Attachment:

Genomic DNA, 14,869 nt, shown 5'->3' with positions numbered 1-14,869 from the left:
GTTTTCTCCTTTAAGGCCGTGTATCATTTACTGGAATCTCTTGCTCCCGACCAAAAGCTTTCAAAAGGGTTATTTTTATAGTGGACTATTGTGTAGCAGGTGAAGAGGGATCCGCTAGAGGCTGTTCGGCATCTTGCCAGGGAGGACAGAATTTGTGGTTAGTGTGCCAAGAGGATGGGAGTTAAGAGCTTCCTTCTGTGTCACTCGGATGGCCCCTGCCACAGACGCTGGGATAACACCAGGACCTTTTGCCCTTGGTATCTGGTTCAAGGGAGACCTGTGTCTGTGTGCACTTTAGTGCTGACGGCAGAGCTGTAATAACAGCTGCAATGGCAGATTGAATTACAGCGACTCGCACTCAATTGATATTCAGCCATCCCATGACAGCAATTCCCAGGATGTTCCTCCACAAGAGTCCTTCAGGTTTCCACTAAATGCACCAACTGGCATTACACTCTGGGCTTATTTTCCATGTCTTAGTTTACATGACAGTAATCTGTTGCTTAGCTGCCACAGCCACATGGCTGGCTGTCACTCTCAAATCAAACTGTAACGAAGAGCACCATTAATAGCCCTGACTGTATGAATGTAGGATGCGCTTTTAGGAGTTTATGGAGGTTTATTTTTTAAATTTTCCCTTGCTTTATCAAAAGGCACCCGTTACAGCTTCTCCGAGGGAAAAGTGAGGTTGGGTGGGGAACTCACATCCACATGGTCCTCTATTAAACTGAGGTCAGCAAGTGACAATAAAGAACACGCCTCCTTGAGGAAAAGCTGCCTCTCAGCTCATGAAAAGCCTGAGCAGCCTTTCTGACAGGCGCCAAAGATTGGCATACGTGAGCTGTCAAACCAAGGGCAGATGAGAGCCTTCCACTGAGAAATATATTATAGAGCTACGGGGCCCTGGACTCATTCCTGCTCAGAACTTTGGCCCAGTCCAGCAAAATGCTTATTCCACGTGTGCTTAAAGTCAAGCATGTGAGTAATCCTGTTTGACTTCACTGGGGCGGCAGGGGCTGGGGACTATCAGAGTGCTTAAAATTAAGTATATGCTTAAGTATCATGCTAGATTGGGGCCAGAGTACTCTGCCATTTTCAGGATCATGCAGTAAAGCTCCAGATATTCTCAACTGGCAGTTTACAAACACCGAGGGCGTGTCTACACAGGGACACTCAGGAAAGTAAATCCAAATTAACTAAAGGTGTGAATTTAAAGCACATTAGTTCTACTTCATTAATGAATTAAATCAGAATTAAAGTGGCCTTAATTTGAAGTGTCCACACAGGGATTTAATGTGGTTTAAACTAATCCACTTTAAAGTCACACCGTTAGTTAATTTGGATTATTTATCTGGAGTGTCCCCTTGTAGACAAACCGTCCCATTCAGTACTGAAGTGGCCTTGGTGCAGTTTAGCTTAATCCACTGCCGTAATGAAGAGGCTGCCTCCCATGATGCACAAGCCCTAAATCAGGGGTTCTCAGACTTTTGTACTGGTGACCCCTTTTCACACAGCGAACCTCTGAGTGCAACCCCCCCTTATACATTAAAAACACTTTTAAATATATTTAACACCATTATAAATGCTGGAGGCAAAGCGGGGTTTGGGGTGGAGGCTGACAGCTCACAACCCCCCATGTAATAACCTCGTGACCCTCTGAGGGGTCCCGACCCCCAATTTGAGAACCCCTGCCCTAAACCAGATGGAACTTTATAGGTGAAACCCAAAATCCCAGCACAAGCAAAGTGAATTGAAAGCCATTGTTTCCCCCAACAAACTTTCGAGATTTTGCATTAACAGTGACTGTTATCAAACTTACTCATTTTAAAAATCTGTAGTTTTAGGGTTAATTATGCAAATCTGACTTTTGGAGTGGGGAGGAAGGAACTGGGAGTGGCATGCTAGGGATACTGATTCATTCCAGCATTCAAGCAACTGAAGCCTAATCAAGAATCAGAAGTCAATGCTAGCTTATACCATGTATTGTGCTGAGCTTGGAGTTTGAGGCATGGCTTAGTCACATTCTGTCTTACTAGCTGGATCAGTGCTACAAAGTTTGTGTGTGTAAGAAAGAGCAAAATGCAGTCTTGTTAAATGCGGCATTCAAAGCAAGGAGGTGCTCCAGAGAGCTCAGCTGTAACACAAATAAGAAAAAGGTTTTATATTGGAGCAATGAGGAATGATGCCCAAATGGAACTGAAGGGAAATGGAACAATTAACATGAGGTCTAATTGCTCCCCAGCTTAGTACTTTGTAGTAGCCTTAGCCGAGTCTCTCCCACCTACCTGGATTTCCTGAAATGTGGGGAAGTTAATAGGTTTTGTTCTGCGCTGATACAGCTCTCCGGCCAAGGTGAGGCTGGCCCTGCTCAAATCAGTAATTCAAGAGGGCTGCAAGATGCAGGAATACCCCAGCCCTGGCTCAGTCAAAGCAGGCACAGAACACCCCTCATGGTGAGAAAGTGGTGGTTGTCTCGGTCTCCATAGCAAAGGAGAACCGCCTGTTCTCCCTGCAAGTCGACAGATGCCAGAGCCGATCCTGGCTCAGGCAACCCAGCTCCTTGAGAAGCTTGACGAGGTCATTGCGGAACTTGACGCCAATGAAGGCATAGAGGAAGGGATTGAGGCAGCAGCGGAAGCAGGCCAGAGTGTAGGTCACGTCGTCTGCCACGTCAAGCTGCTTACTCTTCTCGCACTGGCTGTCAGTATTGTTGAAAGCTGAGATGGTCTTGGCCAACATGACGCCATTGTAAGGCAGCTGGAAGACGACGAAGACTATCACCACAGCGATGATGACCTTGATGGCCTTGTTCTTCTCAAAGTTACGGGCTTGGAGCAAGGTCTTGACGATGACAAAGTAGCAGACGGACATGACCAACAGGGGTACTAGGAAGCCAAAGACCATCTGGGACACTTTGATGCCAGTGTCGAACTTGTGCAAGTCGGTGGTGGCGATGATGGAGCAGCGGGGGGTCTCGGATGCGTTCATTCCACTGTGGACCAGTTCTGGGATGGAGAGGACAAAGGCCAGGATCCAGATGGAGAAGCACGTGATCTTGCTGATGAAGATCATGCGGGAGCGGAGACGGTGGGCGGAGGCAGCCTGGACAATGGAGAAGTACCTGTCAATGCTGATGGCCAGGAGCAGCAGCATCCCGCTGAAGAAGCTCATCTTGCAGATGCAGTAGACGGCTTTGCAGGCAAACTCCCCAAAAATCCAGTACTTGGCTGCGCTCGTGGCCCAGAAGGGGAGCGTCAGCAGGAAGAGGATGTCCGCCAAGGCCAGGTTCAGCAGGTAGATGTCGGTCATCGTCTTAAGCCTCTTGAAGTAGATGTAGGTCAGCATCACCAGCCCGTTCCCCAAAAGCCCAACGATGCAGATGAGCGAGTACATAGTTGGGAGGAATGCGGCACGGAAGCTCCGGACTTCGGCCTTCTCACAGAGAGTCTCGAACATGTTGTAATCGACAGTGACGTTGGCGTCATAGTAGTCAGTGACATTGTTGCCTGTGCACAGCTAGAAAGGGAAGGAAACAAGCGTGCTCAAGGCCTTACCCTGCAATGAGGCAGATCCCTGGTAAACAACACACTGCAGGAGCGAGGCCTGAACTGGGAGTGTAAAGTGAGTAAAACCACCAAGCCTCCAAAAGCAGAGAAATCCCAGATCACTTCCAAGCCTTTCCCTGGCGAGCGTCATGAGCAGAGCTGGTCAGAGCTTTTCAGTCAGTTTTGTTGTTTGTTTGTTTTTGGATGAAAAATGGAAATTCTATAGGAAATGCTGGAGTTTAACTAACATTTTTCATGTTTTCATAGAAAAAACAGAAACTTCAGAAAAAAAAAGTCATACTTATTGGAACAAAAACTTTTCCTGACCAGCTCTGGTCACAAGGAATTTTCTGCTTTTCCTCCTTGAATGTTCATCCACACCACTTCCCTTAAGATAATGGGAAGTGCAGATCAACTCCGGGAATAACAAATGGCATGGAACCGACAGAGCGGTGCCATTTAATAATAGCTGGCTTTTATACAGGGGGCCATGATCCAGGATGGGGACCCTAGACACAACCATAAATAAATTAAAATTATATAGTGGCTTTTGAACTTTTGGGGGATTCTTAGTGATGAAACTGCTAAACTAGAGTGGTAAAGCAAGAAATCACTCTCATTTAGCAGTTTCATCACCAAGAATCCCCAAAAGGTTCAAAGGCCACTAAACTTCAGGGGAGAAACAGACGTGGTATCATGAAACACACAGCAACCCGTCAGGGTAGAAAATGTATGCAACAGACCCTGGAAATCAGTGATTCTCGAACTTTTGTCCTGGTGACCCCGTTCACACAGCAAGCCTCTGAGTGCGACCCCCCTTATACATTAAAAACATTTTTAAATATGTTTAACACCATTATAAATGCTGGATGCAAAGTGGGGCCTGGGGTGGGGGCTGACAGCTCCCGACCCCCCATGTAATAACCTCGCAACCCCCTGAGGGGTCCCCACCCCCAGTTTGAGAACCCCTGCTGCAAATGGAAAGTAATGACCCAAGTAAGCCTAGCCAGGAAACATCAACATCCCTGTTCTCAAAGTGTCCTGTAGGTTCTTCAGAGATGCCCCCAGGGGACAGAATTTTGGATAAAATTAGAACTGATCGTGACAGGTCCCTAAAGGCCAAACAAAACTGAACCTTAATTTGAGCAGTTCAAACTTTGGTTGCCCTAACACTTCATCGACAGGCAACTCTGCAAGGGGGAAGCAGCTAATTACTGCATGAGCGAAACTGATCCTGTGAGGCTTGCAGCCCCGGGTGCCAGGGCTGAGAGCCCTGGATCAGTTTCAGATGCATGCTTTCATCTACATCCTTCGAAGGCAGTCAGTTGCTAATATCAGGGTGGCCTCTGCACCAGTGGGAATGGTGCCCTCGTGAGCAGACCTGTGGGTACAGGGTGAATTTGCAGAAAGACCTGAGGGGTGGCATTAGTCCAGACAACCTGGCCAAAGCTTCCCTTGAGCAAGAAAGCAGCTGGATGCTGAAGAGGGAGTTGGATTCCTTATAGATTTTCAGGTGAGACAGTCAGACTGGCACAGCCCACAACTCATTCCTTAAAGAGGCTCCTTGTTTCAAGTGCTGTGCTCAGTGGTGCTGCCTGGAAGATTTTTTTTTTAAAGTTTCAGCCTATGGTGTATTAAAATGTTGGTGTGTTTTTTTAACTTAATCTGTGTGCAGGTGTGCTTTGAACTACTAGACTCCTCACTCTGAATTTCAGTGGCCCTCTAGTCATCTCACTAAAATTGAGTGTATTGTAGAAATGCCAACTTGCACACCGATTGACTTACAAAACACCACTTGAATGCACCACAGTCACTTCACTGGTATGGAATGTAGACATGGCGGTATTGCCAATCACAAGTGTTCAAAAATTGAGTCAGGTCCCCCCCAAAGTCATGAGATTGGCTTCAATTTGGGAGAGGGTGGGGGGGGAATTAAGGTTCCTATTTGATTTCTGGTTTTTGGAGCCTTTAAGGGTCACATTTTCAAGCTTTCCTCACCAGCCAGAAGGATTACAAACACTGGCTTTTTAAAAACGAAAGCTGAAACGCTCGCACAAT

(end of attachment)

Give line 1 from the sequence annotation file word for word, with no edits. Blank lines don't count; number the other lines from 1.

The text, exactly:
Genomic DNA, 14,869 nt, shown 5'->3' with positions numbered 1-14,869 from the left: